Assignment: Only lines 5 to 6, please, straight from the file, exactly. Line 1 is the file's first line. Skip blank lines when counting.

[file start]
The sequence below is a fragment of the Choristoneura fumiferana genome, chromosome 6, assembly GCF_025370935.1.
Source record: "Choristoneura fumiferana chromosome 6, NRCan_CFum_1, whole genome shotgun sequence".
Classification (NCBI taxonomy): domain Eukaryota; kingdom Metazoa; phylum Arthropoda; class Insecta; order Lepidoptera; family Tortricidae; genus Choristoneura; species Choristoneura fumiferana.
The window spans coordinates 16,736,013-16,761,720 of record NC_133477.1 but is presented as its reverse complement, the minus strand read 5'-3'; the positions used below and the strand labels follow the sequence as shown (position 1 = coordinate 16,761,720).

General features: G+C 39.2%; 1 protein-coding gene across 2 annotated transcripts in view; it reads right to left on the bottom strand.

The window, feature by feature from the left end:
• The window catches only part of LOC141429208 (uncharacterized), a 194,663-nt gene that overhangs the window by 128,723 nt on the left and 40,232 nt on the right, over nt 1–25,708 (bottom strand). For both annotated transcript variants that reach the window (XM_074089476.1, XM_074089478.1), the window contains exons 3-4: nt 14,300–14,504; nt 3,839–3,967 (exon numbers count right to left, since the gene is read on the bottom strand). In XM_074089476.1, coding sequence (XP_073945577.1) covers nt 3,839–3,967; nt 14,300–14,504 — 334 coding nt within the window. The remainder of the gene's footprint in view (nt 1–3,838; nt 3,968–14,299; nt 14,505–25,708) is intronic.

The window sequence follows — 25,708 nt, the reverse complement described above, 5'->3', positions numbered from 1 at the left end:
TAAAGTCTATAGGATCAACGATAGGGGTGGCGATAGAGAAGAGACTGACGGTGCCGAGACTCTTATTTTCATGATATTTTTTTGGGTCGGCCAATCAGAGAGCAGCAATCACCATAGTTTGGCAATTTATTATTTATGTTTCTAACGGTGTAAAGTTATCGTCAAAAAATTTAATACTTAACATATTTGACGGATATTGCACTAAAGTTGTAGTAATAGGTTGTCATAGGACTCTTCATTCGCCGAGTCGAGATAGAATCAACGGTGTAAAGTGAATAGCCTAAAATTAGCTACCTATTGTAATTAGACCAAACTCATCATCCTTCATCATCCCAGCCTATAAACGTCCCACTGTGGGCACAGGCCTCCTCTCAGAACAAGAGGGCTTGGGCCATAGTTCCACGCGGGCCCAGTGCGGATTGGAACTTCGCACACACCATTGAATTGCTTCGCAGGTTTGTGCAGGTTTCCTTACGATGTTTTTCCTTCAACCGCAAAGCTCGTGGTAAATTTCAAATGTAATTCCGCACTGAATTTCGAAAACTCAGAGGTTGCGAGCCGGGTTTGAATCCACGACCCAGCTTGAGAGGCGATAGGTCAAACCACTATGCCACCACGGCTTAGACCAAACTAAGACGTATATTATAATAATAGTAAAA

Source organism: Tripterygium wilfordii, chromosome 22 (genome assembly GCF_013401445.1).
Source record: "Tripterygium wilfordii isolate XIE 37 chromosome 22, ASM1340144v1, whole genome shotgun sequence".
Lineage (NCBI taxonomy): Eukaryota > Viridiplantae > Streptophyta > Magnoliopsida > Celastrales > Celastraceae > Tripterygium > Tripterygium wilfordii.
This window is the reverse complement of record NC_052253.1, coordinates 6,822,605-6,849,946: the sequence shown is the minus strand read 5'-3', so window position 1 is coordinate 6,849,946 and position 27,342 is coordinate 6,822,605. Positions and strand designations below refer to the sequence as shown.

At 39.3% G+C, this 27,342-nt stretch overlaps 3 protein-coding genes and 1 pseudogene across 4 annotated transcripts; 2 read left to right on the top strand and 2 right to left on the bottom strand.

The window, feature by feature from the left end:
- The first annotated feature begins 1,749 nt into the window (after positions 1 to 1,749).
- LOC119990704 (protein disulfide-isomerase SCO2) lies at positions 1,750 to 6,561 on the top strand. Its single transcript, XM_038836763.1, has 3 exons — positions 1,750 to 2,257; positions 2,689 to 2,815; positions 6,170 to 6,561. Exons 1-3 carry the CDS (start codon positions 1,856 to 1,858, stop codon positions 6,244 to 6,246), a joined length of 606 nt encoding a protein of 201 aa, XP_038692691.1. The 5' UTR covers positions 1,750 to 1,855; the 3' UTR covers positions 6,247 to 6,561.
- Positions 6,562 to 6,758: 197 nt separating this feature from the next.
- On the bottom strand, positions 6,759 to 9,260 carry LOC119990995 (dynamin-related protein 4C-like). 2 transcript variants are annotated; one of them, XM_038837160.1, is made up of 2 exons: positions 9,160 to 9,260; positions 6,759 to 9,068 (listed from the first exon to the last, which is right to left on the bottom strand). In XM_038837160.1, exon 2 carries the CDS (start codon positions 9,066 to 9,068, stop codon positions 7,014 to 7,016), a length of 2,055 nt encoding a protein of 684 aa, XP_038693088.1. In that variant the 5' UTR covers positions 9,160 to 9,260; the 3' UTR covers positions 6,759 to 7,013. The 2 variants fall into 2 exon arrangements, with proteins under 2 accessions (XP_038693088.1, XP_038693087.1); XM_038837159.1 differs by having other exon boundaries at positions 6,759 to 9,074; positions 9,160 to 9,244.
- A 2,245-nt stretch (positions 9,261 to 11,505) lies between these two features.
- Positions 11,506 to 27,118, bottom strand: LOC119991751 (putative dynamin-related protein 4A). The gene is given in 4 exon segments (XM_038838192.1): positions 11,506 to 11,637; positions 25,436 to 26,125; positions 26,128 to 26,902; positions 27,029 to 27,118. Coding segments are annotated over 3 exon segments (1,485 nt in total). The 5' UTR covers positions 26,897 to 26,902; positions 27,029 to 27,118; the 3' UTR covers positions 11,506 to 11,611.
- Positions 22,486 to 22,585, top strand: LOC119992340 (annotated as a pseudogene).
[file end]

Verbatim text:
General features: G+C 39.2%; 1 protein-coding gene across 2 annotated transcripts in view; it reads right to left on the bottom strand.

The window, feature by feature from the left end: